Fakely I’m Amazed

Fakely I’m Amazed

A few years ago, a friend of mine’s new, pushy wife came with him to a summer camp where he and I worked. She happened to be walking on the road when a newspaper reporter, coming to do a feature on the camp, stopped his car and asked if he was in the right place. She introduced herself as the publicity person for the camp, and she became the story, pissing off a lot of instructors. I asked her why she did that.

“You are what you say you are,” she answered.

“So, if I say I’m a doctor, I’m a doctor?”

She walked away.

I was reminded of that when a recent Facebook post showed some TikTok bits featuring nurses. Each one was shot in a video, stepping outside their hospitals, and crying for patients who had just died from Covid. It was touching. But weird. One nurse, someone with a cellphone camera—OK. But multiple nurses? Each video featuring a sobby pop soundtrack? (Nothing like pop music to stir the emotions.) Also, each nurse wore form-fitting scrubs, not the baggy kind we all have seen in hospitals. One of the nurses collapsed on the ground, legs spread, revealing underwear and more. Like I said, weird.

Turns out, each crying jag had been set up, filmed, and a soundtrack added by the nurses themselves. In other words, they were nurse performers. Their “you are what you say you are” was acting. The videos went viral—of course. Who doesn’t want to watch a nurse in her most painful moment, crying for a lost patient?

Me, that’s who. And what of the family members who lost loved ones to the pandemic only to see their loved one’s nurse staging her grief for thousands of viewers?

TikTok. When I first heard that new word, I watched a few videos and was repelled by narcissists staging everything from “accidents,” to reading bad poetry they had written, to kids acting sexy. What’s the harm? It is the inspiration for the current crop of teen shooters. This in my mind was the ultimate internet consequence: Look at me, look at me—even if I have to kill someone for attention!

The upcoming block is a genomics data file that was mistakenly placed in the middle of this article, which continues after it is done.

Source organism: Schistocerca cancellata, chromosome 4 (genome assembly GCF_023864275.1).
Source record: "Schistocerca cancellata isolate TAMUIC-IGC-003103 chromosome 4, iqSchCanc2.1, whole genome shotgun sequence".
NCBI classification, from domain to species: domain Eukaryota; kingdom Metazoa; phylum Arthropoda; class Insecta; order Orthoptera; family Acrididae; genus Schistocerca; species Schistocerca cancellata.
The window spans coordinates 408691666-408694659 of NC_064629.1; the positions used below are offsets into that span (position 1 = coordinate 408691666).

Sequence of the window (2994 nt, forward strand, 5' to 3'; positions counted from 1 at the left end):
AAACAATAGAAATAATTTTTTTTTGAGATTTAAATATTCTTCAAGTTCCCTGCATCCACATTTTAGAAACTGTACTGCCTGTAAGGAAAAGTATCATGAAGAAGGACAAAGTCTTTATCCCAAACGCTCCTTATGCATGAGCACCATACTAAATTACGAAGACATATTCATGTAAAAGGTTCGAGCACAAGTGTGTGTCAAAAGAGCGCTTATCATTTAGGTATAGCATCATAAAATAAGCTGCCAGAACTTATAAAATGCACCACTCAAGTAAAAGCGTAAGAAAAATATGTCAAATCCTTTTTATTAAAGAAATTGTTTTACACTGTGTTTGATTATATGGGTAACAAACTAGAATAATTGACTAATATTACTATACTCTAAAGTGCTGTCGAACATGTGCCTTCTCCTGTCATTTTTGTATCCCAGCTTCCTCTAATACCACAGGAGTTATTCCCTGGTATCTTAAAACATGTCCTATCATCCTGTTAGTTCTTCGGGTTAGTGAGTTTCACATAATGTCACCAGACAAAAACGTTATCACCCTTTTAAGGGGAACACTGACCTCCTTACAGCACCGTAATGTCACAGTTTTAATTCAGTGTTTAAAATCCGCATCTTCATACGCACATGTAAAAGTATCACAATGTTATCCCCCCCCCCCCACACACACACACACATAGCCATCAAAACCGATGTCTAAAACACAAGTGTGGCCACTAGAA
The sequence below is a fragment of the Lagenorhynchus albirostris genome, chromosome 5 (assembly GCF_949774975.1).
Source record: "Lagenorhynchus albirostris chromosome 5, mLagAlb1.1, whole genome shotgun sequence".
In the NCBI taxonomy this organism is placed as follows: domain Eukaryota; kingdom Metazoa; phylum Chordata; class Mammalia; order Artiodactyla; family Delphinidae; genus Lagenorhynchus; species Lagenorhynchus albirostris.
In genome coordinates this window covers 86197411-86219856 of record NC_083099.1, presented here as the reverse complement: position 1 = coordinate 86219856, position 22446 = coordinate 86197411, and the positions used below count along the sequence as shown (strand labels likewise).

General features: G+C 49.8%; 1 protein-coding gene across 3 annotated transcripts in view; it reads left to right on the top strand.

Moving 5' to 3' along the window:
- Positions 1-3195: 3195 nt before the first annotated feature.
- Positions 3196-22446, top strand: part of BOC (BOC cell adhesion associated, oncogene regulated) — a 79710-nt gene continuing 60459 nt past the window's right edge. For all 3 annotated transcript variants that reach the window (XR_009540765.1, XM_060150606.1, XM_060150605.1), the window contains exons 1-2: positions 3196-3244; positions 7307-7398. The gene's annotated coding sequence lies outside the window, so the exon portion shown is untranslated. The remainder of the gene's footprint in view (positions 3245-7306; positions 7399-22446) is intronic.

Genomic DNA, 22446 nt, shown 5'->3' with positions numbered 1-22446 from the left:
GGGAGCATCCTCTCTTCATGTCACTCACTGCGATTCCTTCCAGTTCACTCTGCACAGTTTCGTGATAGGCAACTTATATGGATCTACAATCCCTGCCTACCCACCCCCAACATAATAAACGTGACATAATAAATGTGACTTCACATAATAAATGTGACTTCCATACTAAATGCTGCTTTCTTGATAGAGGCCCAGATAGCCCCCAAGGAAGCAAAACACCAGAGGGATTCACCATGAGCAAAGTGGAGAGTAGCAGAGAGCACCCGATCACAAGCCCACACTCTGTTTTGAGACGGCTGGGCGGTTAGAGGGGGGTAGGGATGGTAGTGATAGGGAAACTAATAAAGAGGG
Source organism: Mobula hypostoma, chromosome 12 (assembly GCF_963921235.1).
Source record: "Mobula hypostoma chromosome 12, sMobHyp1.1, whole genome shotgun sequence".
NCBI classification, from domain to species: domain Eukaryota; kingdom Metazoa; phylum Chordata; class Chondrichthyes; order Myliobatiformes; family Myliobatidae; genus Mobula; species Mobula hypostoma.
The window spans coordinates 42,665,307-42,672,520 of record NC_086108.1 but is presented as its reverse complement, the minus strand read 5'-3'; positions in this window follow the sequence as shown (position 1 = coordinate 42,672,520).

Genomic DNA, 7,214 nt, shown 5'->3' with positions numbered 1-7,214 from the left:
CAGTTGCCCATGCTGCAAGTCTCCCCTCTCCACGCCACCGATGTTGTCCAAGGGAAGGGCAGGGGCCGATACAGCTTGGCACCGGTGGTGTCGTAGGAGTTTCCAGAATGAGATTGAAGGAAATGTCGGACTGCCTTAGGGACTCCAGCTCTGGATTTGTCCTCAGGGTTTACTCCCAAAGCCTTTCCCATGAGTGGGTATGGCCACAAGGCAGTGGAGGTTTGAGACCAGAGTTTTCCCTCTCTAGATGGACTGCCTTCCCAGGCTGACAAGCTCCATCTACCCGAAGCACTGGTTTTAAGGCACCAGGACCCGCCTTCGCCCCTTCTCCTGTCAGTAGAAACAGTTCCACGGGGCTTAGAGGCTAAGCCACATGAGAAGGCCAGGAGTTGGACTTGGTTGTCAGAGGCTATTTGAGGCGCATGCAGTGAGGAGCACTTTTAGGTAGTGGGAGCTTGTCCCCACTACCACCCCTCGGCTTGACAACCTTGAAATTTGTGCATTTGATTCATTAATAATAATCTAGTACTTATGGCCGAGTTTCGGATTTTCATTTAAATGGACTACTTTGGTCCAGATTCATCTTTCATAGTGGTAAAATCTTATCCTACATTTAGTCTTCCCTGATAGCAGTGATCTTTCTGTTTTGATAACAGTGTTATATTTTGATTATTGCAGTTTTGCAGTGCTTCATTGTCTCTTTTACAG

Now people stage fake grief. Now people stage violence. Now some teens film themselves beating old people. Ho-ho-ho! Now every jackass in the world can now compete for subscribers. We transform from real to fake. We make fantasy come alive—badly. We exploit. We’re not loved enough so we stage emotions to compensate.

The master of this is Donald Trump, a narcissist posing as a rich man, a president, a TV star, a stud. In reality, he’s a rapist, a thief, a sexual predator of his own daughter. Yet he’s enabled by Deutsche Bank and fascist monsters from Erdogan to Crown Prince Mohammed bin Salman across the world.

The fake revolution WILL be televised.

I’m a doctor.

About Eugene Jones Baldwin

I am a writer: non-fiction, fiction, journalism (Alton Telegraph), essays (The Genehouse Chronicles) and have a website: eugenebaldwin.com. I've published a couple dozen short stories and had eleven plays produced. Current projects: "Brother of the Stones" (available on Kindle), a book of short stories; "The Faithful Husband of the Rain, short stories"; "A Black Soldier's Letters Home, WWII,;" "There is No Color in Justice," a commentary on racism; "Ratkillers," a new play. I am an avocational archaeologist and I take parts of my collection of several thousand Indian artifacts (personal finds) to schools, nature centers, libraries etc. and talk about the 20,000 year history of The First people in Illinois. (See link to website) I'm also a playwright (eleven plays produced), musician, historian (authority on the Underground Railroad in Illinois, the Tuskegee Airmen) and teacher.
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